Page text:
Well-Architected Continuous Improvement Cycle

Standardize through a common framework – One of the biggest challenges in M&As is the standardization of the Enterprise IT post-merger. The IT departments of organizations can operate differently, and have vastly different IT assets, skill sets, and processes. According to a McKinsey article on the Strategic Value of IT in M&A, more than half the synergies available in a merger are related to IT. If the acquirer is also an AWS customer, this can enable the significant synergies in M&As. The Well-Architected Framework can be a foundation on which the two IT departments can find common ground. Even if the acquirer does not have a cloud-based environment like AWS, inheriting a Well-Architected AWS setup can help the post-merger IT landscape evolve.

Integrate seamlessly through Well-Architected landing zones – AWS Control Tower service or AWS Landing Zone solution are options that can provision Well-Architected multi-account AWS environments. Together with AWS Organizations, this makes the IT integration a lot smoother for the AWS environments across enterprises. AWS accounts can detach from one AWS Organization and attach to another seamlessly. The latter can enroll with an existing Control Tower setup to benefit from the security and governance guardrails. In a Well-Architected landing zone, your management account will not have any workloads. As shown in the following diagram, you may move member accounts from your AWS Organization to your acquirer’s AWS Organization under the right Organizational Unit (OU). You can later decommission your AWS Organization and close your management AWS account.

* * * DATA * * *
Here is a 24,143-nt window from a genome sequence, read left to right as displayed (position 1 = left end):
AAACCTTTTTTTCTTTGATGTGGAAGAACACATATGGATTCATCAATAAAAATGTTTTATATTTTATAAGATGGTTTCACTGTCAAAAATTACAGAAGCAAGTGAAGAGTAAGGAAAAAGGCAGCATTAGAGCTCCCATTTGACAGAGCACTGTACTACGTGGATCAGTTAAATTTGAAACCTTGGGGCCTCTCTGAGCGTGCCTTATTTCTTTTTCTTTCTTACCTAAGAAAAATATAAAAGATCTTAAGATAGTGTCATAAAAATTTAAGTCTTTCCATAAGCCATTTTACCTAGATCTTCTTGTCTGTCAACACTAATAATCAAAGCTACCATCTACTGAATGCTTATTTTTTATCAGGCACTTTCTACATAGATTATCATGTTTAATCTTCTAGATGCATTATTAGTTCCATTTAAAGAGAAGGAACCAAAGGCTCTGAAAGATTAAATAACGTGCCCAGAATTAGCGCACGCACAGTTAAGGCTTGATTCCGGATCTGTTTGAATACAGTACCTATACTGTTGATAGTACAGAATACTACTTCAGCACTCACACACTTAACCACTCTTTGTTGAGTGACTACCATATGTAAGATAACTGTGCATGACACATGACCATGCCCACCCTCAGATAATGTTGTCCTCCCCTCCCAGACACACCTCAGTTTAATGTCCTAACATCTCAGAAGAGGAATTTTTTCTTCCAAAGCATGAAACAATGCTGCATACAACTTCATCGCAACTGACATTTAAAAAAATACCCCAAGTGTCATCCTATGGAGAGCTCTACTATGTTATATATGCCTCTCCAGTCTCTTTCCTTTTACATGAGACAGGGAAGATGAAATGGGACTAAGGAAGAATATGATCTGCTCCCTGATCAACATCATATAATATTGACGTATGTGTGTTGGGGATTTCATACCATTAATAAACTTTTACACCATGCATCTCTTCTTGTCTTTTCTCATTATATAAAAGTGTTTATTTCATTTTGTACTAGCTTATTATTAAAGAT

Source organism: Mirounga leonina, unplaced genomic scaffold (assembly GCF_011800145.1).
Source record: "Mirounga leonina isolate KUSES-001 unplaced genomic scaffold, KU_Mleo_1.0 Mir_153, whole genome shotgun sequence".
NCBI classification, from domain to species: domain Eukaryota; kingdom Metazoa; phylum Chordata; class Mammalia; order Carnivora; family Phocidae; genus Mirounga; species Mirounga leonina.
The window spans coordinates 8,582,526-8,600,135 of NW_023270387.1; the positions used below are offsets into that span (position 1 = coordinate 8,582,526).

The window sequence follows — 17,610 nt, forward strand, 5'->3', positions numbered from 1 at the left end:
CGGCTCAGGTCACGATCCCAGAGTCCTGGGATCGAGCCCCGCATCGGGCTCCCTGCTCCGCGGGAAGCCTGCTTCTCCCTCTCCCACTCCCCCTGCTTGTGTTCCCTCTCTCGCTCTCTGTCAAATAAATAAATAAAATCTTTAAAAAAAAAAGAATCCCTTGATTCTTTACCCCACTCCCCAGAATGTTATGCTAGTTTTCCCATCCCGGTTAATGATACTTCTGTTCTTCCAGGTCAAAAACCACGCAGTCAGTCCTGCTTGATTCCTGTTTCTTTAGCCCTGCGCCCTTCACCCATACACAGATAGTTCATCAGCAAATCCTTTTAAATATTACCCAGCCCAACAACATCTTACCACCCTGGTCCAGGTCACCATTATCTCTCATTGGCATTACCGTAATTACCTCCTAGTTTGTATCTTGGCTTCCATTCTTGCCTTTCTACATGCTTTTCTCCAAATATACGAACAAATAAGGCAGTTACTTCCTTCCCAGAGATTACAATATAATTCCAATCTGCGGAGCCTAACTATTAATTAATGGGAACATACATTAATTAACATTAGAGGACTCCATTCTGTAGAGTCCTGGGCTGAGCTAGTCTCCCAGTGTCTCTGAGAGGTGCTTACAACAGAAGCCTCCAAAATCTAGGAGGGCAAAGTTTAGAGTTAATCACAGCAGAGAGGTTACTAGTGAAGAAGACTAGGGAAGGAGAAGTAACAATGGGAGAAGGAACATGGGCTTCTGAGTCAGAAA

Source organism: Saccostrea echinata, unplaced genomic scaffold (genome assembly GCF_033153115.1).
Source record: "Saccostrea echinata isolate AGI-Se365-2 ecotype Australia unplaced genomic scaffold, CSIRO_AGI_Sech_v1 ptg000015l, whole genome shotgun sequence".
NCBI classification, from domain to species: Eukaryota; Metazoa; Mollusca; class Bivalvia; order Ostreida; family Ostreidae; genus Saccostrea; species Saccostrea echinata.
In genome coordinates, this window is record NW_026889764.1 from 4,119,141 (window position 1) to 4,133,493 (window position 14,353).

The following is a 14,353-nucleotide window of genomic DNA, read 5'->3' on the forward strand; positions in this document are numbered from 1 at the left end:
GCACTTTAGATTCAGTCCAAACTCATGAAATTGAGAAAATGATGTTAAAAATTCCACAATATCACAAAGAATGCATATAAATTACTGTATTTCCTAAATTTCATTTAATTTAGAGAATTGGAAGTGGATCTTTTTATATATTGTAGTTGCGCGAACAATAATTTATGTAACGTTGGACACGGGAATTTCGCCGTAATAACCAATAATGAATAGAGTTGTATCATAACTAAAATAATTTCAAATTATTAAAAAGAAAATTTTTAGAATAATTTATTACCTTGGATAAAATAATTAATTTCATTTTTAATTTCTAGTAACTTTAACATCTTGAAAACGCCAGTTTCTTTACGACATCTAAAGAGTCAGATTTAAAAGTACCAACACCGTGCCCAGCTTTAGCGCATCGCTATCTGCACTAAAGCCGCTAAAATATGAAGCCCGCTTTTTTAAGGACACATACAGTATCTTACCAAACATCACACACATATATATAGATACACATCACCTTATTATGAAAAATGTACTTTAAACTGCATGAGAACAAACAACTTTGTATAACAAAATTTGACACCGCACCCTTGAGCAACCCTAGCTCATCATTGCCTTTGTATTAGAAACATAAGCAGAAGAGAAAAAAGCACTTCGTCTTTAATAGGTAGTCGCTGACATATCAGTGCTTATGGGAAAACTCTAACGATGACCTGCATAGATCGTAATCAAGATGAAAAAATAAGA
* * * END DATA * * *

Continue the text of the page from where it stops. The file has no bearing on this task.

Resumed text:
Sample pre-merger AWS environments

Sample post-merger AWS environment

Benefit from faster migration to AWS – using the Well-Architected Framework, you can achieve faster migration to AWS. Workload risks can be mitigated beforehand by using best practices from AWS before the migration. Post migration, the workloads benefit from AWS offerings that already have many of the Well-Architected best practices built into them. The improvement plans from the Well-Architected tool include the recommended AWS services that can address identified risks. Physical IT assets are heavily depreciated during an acquisition and do not fetch valuations close to their original purchase price. AWS workloads that are Well-Architected should be evaluated by the actual business value they provide. By consolidating your IT needs on AWS, you are also decreasing the overhead of vendor consolidation for the acquirer. This can be challenging when multiple active contracts must transfer hands.